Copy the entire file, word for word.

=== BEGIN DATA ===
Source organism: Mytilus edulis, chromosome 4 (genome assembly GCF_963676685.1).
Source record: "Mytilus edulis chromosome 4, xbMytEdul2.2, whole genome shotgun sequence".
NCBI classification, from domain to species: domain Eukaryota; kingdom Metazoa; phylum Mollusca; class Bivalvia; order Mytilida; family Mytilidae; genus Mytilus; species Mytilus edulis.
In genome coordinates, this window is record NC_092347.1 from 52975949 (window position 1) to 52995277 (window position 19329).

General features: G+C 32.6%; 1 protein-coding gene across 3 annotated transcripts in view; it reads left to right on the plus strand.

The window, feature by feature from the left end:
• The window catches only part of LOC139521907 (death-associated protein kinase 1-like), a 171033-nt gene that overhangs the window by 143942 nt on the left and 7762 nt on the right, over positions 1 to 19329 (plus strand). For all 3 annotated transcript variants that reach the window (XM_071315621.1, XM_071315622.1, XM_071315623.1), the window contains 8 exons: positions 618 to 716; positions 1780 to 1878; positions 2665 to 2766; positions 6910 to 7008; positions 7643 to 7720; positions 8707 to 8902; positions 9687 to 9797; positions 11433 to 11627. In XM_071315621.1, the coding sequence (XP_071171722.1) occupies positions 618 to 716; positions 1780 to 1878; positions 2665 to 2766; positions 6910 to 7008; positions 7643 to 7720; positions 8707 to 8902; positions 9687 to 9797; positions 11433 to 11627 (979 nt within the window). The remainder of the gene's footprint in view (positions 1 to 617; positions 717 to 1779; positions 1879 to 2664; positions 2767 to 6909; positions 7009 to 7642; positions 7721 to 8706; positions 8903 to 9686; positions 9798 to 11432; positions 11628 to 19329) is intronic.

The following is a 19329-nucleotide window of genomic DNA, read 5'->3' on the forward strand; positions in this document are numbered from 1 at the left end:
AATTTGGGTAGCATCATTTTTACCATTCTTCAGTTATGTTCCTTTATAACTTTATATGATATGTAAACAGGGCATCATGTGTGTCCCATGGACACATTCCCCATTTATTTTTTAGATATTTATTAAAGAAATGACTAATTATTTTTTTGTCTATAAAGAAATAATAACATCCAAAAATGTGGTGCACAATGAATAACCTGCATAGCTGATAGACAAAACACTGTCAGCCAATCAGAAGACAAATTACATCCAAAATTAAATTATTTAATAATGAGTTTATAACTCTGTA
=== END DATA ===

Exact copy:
Source organism: Mytilus edulis, chromosome 4 (genome assembly GCF_963676685.1).
Source record: "Mytilus edulis chromosome 4, xbMytEdul2.2, whole genome shotgun sequence".
NCBI classification, from domain to species: domain Eukaryota; kingdom Metazoa; phylum Mollusca; class Bivalvia; order Mytilida; family Mytilidae; genus Mytilus; species Mytilus edulis.
In genome coordinates, this window is record NC_092347.1 from 52975949 (window position 1) to 52995277 (window position 19329).

General features: G+C 32.6%; 1 protein-coding gene across 3 annotated transcripts in view; it reads left to right on the plus strand.

The window, feature by feature from the left end:
• The window catches only part of LOC139521907 (death-associated protein kinase 1-like), a 171033-nt gene that overhangs the window by 143942 nt on the left and 7762 nt on the right, over positions 1 to 19329 (plus strand). For all 3 annotated transcript variants that reach the window (XM_071315621.1, XM_071315622.1, XM_071315623.1), the window contains 8 exons: positions 618 to 716; positions 1780 to 1878; positions 2665 to 2766; positions 6910 to 7008; positions 7643 to 7720; positions 8707 to 8902; positions 9687 to 9797; positions 11433 to 11627. In XM_071315621.1, the coding sequence (XP_071171722.1) occupies positions 618 to 716; positions 1780 to 1878; positions 2665 to 2766; positions 6910 to 7008; positions 7643 to 7720; positions 8707 to 8902; positions 9687 to 9797; positions 11433 to 11627 (979 nt within the window). The remainder of the gene's footprint in view (positions 1 to 617; positions 717 to 1779; positions 1879 to 2664; positions 2767 to 6909; positions 7009 to 7642; positions 7721 to 8706; positions 8903 to 9686; positions 9798 to 11432; positions 11628 to 19329) is intronic.

The following is a 19329-nucleotide window of genomic DNA, read 5'->3' on the forward strand; positions in this document are numbered from 1 at the left end:
AATTTGGGTAGCATCATTTTTACCATTCTTCAGTTATGTTCCTTTATAACTTTATATGATATGTAAACAGGGCATCATGTGTGTCCCATGGACACATTCCCCATTTATTTTTTAGATATTTATTAAAGAAATGACTAATTATTTTTTTGTCTATAAAGAAATAATAACATCCAAAAATGTGGTGCACAATGAATAACCTGCATAGCTGATAGACAAAACACTGTCAGCCAATCAGAAGACAAATTACATCCAAAATTAAATTATTTAATAATGAGTTTATAACTCTGTA